Have you ever wanted to run somebody over? You know, just to teach them a lesson? I'm not saying kill them. Just roll over 'em with one tire, maybe. Two at the most.
OK, I've never thought of doing this either. But then, I'm not a talk-radio host. I don't even like steamrolling the people I interview. And that, apparently, is one of the things that separates me from KDKA Radio host Mike Pintek (along with a thick head of hair).
Pintek's June 17 broadcast featured Bill Nesper, whose League of American Bicyclists recently gave Pittsburgh a bronze medal for its bike friendliness. You can hear their conversation for yourself here. It proceeds smoothly enough -- Pintek claims to have done some cycling himself, and the two men discuss the city's topography -- until around the 6:30 mark.
By this point, Pintek has noted a recent spate of incidents in which local cyclists have been accosted in the East End. After observing that in some of these incidents, the cyclists were verbally taunted rather than robbed, Pintek wonders, "Isn't it kind of curious that -- berating, somebody knocked off the bike but not robbed -- the other guy is berated and taunted by several people who are on foot. Does that raise any question in your mind that maybe the bicyclists might have something to do with this themselves?"
"I don't think so," Nesper responds, sounding a bit like a person wondering just what he's signed up for.
You can't blame Nesper for being treading cautiously. In an incident where a bicyclist ended up in the hospital with a broken collarbone, Pintek's sympathies like with the attackers. This may be the first time in the history of talk radio that a host has sided with the assailant. Usually, it's us lefties who coddle the criminals, and talk about how tough life on the streets is.
"I can't speak to these incidents specifically: I wasn't there," Pintek concedes a moment later. But just before going to a commercial break, he warns Nesper that "I do want to talk about other things with bicycle riders that could prompt a belligerent response."
"If you've been driving on the roads, I'll bet you know where I might be going with this," he adds in an aside to the audience.
After coming back from the commercials -- we're at the 14:30 mark or so -- Pintek notes that often, cyclists seem to ignore road-safety laws. (Some of the examples he cites, however, are flawed: Cyclists actually DON'T have to stay on the far right-hand-side of the lane ... and there are plenty of reasons for why doing so can be dangerous. Like people opening car doors while parked along the curb.) But what REALLY pisses Pintek off is that -- like everyone else a talk-radio host doesn't like -- these cyclists are elitists!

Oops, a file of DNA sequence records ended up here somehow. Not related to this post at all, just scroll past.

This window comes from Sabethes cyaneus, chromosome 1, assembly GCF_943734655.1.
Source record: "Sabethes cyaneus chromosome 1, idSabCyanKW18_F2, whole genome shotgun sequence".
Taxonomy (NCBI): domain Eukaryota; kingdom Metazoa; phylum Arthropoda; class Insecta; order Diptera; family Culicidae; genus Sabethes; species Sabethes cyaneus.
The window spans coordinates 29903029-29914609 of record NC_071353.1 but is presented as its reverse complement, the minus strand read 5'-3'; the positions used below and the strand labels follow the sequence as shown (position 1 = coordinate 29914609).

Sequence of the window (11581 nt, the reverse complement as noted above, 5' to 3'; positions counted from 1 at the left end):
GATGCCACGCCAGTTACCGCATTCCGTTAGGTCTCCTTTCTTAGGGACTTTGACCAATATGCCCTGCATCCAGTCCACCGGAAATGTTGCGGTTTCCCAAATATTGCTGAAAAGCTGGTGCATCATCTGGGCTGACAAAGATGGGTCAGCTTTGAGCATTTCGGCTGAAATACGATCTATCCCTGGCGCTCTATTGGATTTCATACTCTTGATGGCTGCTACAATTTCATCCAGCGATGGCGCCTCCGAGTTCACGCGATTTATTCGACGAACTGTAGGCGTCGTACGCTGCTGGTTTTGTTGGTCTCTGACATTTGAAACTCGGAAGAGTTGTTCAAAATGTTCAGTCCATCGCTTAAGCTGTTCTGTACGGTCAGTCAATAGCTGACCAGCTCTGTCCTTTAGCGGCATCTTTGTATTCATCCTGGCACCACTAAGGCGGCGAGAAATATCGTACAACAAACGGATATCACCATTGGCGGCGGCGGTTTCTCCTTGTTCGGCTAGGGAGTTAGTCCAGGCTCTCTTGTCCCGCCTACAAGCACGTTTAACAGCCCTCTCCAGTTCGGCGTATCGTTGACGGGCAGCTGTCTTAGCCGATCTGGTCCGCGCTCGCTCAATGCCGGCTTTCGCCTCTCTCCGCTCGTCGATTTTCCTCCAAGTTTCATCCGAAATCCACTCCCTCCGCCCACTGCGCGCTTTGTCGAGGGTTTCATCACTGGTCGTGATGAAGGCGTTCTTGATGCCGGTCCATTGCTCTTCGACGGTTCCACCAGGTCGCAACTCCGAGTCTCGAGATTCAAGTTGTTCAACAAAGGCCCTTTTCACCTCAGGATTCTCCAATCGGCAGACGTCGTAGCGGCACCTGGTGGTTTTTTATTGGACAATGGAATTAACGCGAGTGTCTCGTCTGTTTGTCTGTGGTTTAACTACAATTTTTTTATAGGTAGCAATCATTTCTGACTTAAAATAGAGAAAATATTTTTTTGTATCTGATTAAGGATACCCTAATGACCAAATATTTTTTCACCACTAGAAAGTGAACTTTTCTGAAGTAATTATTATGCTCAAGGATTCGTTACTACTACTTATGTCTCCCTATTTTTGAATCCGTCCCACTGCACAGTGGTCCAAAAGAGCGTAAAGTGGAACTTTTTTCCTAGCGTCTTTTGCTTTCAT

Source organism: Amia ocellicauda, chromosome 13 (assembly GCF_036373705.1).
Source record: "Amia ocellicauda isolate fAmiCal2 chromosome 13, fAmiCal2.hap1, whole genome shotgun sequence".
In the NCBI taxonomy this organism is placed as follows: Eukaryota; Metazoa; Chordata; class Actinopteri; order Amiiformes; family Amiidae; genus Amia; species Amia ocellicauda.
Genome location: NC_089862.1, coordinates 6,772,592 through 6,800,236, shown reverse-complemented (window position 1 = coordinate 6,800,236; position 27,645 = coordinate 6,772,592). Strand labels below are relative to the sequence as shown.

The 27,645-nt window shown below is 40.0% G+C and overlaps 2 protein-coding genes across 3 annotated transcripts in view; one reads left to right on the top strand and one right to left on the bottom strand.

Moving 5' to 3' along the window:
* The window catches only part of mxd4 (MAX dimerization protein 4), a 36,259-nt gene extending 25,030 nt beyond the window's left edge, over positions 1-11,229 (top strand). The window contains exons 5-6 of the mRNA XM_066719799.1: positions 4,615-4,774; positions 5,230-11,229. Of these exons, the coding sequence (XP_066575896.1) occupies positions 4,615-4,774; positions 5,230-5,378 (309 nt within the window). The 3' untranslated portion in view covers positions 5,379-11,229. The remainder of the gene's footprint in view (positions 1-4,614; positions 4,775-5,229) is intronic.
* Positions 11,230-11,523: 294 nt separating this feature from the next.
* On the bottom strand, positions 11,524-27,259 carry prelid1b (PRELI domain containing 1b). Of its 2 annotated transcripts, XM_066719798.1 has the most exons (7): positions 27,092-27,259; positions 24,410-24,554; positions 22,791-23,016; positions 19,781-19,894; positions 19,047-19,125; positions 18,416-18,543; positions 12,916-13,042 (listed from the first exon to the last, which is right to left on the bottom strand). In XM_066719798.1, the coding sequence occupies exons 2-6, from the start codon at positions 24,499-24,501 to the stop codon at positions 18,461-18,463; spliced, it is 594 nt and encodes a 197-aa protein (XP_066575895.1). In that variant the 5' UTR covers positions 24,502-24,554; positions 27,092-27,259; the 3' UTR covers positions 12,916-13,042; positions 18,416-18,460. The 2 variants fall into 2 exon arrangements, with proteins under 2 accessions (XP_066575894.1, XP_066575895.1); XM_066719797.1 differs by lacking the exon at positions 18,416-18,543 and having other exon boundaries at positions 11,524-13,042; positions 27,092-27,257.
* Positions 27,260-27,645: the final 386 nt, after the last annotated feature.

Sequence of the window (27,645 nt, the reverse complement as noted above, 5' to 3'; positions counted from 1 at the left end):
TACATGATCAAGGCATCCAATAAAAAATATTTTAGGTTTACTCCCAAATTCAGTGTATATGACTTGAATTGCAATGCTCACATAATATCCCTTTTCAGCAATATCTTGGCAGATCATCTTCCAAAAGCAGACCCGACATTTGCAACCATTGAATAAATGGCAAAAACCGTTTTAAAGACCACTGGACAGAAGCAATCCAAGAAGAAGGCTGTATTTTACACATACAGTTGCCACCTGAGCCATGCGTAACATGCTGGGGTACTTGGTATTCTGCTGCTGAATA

Or as Pintek puts it: "There are some bicyclists who are just these arrogant little dorks that think that they can do anything they want, because they're on a bicycle and, 'We're being green and environmentally friendly.'"
Still trying to be obliging, Nesper agrees that some cyclists, like some drivers, do scoff at traffic laws. More education is needed, he says, and --
But Pintek has now found that wellspring of outrage from which all radio-talk flows.
"I’m getting agitated now just thinking about it," he says. "I have been sorely tempted -- I gotta tell you this. I haven't done it, because I’m not going do it. I’m not that kind of person. [But] I have been so tempted to just bump them. I have been so tempted to pull up, you know, behind them when they're doing this -- you know spread out across the road. Put my car in neutral, and jam the accelerator down. Race the engine and scare the living crap out of 'em."
Somewhere in here is the strangled sound of Nesper's protest. But Pintek continues: "They’ve gotta stop being so arrogant about what they're doing ... They have to obey the rules, they gotta do the right thing, or else they're going to get killed."
Finally, Nesper says -- with the restraint of a therapist trying to find a way to connect with a psych-ward patient -- "It sounds like you're interested in the safety of other human beings. And that’s a good thing to hear ... I'm glad to hear that you fight those temptations."
The exchange wraps up soon after: Pintek wishes Nesper happy travels ... which is a nice sentiment coming from a guy who just fantasized about wanting to run Nesper's pals off the road. And in fact, the interview has drawn outrage from a local cycling advocacy group, whose members are contacting KDKA.
I hope they get some results, but you know ... wouldn't it be more effective to try running the guy over? I understand that can be an effective cure for arrogance.